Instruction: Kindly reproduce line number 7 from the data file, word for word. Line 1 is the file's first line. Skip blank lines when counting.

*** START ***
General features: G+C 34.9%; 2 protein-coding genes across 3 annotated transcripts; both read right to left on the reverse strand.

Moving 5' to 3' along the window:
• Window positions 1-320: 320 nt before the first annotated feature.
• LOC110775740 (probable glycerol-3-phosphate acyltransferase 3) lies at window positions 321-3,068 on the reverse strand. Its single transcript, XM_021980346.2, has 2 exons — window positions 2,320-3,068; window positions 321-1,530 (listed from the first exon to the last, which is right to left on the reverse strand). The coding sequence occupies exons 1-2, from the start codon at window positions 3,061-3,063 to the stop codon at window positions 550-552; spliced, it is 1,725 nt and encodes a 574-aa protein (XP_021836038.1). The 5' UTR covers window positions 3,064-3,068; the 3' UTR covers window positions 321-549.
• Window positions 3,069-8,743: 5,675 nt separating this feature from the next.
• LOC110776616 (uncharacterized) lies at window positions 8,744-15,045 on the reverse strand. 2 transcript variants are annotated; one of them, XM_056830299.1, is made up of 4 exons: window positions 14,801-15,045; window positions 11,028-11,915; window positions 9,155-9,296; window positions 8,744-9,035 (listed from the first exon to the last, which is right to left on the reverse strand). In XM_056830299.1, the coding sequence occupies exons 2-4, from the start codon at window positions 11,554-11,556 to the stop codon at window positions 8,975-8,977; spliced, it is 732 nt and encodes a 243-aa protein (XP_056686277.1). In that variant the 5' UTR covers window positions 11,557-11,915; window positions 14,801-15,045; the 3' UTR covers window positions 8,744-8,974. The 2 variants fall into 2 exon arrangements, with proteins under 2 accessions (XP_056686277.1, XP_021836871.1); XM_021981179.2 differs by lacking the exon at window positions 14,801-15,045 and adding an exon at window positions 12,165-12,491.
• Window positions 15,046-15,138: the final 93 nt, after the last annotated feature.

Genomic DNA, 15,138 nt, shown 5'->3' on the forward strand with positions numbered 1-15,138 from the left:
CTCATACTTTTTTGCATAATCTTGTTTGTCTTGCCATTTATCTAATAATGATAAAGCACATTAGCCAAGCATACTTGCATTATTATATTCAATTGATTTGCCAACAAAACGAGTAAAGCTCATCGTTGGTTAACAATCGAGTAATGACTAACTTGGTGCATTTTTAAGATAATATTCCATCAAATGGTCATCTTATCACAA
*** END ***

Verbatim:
• Window positions 15,046-15,138: the final 93 nt, after the last annotated feature.